This article, by L. Chapman, published in June 2002,  presents a small-scale case study of science assessment for students with special educational needs. The discussion is based on the appropriateness of the assessments as a means of monitoring achievement and in setting targets. It is argued that National Curriculum levels do not provide an accurate picture of progression and attainment or aid target-setting for many of these children, as they do not show progress within levels.

Performance criteria, or ‘P-scales’, published by the Qualifications and Curriculum Authority for literacy, numeracy and social development, which provide a means of splitting NC levels into smaller steps, are here applied to the outcomes of ‘investigative’ work in science. The issues involved in applying the P-scales in this context are considered, and modified versions proposed and applied to the students’ work. It is argued that the amended scale provides enhanced support for identifying and monitoring achievement of the pupils. The study concludes by looking at the use of P-scales in science for annual reviews and target-setting.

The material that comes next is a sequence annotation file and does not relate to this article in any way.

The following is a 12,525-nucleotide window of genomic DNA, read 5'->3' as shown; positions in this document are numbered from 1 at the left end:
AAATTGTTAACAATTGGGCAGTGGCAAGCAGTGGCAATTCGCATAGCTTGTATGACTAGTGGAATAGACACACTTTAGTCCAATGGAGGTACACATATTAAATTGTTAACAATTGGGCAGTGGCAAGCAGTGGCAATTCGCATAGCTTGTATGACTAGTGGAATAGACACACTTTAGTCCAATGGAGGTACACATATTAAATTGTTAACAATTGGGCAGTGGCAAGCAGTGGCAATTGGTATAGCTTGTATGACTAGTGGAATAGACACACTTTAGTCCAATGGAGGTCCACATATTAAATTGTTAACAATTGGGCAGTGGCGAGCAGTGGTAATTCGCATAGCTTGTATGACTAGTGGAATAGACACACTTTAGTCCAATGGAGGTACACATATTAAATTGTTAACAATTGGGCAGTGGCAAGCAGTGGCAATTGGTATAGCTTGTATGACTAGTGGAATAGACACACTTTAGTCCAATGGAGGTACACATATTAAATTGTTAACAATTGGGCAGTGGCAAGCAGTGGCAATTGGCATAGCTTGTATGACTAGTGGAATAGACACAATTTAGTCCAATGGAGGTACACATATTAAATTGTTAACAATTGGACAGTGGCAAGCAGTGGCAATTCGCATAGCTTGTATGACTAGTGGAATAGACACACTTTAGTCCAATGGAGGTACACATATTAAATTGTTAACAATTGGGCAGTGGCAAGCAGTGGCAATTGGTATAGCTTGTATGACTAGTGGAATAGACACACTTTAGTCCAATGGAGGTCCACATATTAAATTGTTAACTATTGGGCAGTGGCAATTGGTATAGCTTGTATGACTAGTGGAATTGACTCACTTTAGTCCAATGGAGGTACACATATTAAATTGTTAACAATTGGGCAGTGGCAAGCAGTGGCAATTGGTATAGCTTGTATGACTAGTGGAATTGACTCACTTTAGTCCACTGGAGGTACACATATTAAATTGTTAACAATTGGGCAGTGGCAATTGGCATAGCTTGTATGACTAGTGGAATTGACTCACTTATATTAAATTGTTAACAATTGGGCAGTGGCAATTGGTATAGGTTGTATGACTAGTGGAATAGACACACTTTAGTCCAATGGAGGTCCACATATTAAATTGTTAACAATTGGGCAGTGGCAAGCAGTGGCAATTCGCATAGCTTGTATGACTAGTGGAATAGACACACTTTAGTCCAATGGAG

This article was published in School Science Review, June 2002.

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